GML defines features distinct from geometry objects. A feature is an application object that represents a physical entity, e.g. a building, a river, or a person. A feature may or may not have geometric aspects. A geometry object defines a location or region instead of a physical entity, and hence is different from a feature. The distinction between features and geometry objects in GML contrasts with models used in other geographic information systems (GIS) that make no such distinction. That is, although some other GIS define features and geometry objects interchangeably as items on a map, GML maintains them as separate entity types.
In GML, a feature can have various geometry properties that describe geometric aspects or characteristics of the feature (e.g. the feature's Point or Extent properties). GML also provides the ability for features to share a geometry property with one another by using a remote property reference on the shared geometry property. Remote properties are a general feature of GML borrowed from RDF. An xlink:href attribute on a GML geometry property means that the value of the property is the resource referenced in the link.
For example, a Building feature in a particular GML application schema might have a position given by the primitive GML geometry object type Point. However, the Building is a separate entity from the Point that defines its position. In addition, a feature may have several geometry properties (or none at all), for example an extent and a position.
Coordinates in GML represent the coordinates of geometry objects. Coordinates can be specified by any of the following GML elements:
GML has multiple ways to represent coordinates. For example, the <gml:coordinates> element can be used, as follows:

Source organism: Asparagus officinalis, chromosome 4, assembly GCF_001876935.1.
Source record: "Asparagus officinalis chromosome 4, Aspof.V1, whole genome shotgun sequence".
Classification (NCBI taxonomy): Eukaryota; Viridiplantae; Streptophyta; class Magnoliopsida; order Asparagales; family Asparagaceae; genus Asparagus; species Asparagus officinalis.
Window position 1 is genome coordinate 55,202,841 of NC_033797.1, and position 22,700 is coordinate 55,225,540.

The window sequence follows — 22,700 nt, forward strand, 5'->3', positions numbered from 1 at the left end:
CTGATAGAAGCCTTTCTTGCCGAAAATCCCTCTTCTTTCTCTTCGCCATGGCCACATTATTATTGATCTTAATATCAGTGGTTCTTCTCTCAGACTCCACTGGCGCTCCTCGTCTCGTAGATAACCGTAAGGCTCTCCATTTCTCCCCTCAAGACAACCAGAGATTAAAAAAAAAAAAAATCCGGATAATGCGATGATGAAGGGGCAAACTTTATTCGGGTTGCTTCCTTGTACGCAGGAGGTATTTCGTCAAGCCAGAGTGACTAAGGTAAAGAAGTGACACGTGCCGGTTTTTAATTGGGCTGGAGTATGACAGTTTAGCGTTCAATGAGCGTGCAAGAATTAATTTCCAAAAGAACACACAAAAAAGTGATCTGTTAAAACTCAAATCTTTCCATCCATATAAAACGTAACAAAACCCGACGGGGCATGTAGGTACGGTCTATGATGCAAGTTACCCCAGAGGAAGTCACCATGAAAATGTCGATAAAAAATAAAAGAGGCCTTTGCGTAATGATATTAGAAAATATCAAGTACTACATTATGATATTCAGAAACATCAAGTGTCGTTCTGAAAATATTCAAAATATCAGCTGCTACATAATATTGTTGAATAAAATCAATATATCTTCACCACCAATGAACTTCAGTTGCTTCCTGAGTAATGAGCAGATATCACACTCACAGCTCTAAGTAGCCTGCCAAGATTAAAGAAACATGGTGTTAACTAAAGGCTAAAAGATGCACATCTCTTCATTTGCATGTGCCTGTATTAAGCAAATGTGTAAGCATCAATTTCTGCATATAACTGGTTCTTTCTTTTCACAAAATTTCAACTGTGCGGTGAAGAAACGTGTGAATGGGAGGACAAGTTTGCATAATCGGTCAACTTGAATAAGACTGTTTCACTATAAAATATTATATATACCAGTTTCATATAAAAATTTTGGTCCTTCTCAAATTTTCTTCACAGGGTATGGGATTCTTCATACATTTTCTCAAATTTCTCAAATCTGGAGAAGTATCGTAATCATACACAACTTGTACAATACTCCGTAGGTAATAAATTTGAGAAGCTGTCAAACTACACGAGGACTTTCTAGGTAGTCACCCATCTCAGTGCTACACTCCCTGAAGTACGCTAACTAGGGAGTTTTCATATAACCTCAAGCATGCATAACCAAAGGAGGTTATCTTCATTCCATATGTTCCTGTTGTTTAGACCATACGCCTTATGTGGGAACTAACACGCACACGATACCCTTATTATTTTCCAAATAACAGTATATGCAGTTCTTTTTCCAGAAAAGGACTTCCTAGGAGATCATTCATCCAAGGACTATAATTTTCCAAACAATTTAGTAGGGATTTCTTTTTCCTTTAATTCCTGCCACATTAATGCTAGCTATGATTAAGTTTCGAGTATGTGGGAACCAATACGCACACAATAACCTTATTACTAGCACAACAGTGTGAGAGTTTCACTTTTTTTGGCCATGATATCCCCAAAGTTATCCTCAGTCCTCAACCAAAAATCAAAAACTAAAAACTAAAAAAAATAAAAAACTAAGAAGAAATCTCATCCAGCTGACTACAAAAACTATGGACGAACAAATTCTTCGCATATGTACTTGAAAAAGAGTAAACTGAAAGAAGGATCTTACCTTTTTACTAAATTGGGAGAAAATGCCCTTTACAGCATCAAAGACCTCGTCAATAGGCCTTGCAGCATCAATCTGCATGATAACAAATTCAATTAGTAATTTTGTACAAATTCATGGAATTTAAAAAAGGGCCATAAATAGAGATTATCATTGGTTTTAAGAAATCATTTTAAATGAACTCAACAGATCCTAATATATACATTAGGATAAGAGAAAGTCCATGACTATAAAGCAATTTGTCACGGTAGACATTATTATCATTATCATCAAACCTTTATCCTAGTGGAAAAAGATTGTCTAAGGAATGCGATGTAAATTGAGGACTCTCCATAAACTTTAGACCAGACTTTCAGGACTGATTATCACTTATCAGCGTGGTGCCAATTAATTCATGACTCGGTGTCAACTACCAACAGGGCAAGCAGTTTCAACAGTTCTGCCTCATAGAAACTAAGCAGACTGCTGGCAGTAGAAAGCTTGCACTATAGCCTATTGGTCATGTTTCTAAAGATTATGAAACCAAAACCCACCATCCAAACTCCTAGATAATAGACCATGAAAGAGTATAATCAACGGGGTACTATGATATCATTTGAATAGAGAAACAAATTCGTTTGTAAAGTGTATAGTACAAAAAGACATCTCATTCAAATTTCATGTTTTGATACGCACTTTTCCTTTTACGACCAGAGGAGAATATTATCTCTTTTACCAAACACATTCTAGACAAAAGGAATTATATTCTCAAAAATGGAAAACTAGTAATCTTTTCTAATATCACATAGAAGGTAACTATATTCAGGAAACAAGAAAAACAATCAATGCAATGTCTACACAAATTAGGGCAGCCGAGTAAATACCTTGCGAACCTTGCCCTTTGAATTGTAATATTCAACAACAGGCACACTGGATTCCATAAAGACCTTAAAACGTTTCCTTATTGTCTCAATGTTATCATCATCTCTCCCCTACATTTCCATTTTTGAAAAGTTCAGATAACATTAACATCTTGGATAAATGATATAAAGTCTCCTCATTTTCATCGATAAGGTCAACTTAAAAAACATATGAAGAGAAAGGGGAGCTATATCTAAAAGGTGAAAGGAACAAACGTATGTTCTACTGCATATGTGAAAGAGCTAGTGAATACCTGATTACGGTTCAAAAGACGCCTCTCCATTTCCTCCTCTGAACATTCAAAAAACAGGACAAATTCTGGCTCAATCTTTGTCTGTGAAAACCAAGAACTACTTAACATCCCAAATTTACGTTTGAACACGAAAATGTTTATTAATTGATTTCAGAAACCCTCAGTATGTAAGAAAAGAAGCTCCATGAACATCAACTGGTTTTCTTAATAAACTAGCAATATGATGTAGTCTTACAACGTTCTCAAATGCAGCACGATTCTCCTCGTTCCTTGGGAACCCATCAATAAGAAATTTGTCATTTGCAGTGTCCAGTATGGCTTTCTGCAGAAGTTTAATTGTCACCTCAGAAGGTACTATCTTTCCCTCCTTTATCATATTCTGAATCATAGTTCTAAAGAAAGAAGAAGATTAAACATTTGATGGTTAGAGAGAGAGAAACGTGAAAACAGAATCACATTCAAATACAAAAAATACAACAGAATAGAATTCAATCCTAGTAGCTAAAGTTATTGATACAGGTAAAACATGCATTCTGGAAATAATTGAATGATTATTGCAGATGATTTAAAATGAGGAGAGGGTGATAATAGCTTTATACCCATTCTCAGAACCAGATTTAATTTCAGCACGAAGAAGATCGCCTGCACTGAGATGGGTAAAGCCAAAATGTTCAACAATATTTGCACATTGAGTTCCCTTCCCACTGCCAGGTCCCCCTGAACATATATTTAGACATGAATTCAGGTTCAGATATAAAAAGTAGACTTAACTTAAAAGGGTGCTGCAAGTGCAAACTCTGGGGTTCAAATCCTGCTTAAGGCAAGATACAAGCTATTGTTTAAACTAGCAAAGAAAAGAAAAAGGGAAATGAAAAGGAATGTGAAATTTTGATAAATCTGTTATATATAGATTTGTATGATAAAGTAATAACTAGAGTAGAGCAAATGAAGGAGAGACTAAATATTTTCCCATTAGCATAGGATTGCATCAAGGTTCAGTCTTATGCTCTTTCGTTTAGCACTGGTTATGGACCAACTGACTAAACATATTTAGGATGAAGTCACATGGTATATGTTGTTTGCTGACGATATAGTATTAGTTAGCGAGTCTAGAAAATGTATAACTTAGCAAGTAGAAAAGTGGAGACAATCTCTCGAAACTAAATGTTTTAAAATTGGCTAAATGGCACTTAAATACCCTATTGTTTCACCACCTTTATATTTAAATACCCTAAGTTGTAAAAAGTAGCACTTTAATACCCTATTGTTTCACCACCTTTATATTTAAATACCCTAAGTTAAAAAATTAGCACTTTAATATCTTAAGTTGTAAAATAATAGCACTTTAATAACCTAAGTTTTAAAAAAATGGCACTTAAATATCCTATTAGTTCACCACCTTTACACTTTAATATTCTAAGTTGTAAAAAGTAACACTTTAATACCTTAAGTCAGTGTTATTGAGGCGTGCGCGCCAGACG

<gml:Point gml:id="p21" srsName="urn:ogc:def:crs:EPSG:6.6:4326"> <gml:coordinates>45.67, 88.56</gml:coordinates> </gml:Point>
Note that, when expressed as above, the individual coordinates (e.g. 88.56) are not separately accessible through the XML Document Object Model since the content of the <gml:coordinates> element is just a single string.
To make GML coordinates accessible through the XML DOM, GML 3.0 introduced the <gml:pos> and <gml:posList> elements. (Note that although GML versions 1 and 2 had the <gml:coord> element, it is treated as a defect and is not used.) Using the <gml:pos> element instead of the <gml:coordinates> element, the same point can be represented as follows:
<gml:Point gml:id="p21" srsName="urn:ogc:def:crs:EPSG:6.6:4326"> <gml:pos dimension="2">45.67 88.56</gml:pos> </gml:Point>
The coordinates of a <gml:LineString> geometry object can be represented with the <gml:coordinates> element:
<gml:LineString gml:id="p21" srsName="urn:ogc:def:crs:EPSG:6.6:4326"> <gml:coordinates>45.67, 88.56 55.56,89.44</gml:coordinates> </gml:LineString >
The <gml:posList> element is used to represent a list of coordinate tuples, as required for linear geometries:
<gml:LineString gml:id="p21" srsName="urn:ogc:def:crs:EPSG:6.6:4326"> <gml:posList dimension="2">45.67 88.56 55.56 89.44</gml:posList> </gml:LineString >
For GML data servers (WFS) and conversion tools that only support GML 1 or GML 2 (i.e. only the <gml:coordinates> element), there is no alternative to <gml:coordinates>. For GML 3 documents and later, however, <gml:pos> and <gml:posList> are preferable to <gml:coordinates>.
For more information on the srsName attribute, see Coordinate Reference System below.
Coordinate Reference SystemEdit